memory, and remember how EUR behaved after the GFC and through the sovereign credit crisis.

Since then, both the ECB and the European Council have done a lot to safeguard the EU (or at least kicking the can down the road), so the EUR became less risky currency
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13 Feb
Crash Course in Risk Management

My affair with quant finance began back in 2007. Back then I was a BA student who just started his first steps in the derivatives market. Needless to say that I was about to witness a defining moment in financial markets, as the GFC was just
around the corner. In 2008 I was already in my transition from the pricing side to the trading side. Although I always thought I will end up being a risk manager, my career was stirred toward trading.

I started trading (not officially though) two weeks before Lehman went
under. That period was crazy, but not because of market volatility, but because we were witnessing something that was unthinkable - banks that are unwilling to trade with each other (and betting on their peers to go under).

To understand financial markets we need to look beyond
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6 Feb
1/x

Trading lessons from the boxing gym

Anyone who has been following me for a while knows my two greatest passions are quant trading and boxing, and I often find both to have great similarities....

Over the years I've learned a lot of priceless trading lessons in the gym
2/x

and one of the most important lessons I've learned is "box your style"

When I started boxing I had a heavyweight coach. This guy was a true champion, gifted boxer, who went toe-to-toe with the bests of the best. The only problem was that I'm a lightweight boxer (135lb)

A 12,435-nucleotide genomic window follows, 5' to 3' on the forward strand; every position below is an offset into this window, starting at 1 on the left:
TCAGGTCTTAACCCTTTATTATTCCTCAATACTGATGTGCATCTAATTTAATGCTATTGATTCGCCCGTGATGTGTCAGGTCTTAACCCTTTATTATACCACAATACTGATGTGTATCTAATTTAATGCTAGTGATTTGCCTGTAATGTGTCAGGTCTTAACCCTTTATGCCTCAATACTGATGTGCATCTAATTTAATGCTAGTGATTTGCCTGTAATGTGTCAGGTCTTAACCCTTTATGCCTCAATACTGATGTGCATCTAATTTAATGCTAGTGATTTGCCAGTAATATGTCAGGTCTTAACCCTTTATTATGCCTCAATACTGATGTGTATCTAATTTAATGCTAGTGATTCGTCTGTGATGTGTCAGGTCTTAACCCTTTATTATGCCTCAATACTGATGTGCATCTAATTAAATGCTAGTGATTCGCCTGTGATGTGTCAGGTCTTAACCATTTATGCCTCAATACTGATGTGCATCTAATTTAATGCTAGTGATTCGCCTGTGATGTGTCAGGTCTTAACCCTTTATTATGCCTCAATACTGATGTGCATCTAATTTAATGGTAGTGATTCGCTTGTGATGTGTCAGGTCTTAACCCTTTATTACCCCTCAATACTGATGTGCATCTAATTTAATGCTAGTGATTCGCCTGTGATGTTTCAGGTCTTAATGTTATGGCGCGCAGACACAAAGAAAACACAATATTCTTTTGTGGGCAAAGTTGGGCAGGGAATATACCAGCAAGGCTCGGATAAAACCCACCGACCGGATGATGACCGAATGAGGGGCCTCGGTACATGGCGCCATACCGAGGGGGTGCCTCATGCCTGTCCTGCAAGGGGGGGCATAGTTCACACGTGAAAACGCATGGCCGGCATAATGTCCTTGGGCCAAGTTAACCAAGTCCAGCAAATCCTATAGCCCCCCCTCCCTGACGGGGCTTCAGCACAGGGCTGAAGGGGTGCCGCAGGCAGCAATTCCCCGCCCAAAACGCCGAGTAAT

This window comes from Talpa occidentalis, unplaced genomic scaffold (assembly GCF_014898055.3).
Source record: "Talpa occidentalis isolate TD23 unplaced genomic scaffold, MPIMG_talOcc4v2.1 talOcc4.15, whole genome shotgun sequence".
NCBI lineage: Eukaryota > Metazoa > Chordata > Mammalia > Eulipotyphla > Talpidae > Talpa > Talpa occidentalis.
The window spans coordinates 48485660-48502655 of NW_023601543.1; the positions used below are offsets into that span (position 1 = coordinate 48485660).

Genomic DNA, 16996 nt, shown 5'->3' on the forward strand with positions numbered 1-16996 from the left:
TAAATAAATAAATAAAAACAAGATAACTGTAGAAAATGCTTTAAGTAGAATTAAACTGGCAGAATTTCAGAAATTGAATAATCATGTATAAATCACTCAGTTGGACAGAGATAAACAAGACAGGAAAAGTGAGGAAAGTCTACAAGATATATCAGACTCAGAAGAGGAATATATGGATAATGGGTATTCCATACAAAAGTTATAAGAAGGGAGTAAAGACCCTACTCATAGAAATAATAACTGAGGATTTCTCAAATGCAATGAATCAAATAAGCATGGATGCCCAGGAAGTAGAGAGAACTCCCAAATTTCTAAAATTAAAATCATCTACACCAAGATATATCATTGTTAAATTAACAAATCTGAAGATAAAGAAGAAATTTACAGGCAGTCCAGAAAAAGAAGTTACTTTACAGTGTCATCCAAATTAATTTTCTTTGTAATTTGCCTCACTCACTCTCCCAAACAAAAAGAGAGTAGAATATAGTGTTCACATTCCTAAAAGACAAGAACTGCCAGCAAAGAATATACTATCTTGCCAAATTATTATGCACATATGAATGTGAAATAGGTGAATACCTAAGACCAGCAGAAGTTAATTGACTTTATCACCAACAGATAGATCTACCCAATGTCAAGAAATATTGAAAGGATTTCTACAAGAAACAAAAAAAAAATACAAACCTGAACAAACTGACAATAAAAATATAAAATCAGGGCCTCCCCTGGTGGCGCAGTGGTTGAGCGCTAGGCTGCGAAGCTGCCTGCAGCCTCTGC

As long as I was learning the fundamentals I had not problems. Had solid foundations (punches, footwork, head movement) so I thought that I will kill it in sparring. That was when I found out my biggest flaw - my boxing style

Because my coach was a big guy his style was
Read 9 tweets
2 Feb
Basis Risk explained

Practitioners usually look at risk factors of a single underlying/portfolio (volatility, trend, VaR, etc...), but more often than not our bigger risk is a risk that we tend to overlook "Basis Risk".

In short - Basis Risk is a risk of imperfect hedge

1/x
If that sounds all to vague, let's look at a simple example : our portfolio holds short VIX-Feb and long VIX-Mar. Obviously if the SPX sells off they will both react to the move in spot VIX (as a byproduct of the spot-vol correlation), but each will react with different magnitude
The difference in the two futures' reaction function is the driver of the basis risk. even if we hold net zero position, our P&L will be affected by the dynamic of the spread between the two, hence, the position is imperfectly hedged.
Read 11 tweets
29 Jan
I said it once and I will say it again (and again...) FX options dealers tend to be lazy pricing implied correlations.... either they don't care too much (because they sit on flow) or they don't calibrate their models too often....

#NOKSEK implied 1-month trades in the mid 7s
While it realizes significantly higher. Why? because the NOK-SEK correlation is priced at 0.8. When something is priced at such a high correlation you never going to bet correlation is going to go to 1, but deteriorate
Even without sophisticated model one can see that this price action worth more than 7.5vol Image
Read 6 tweets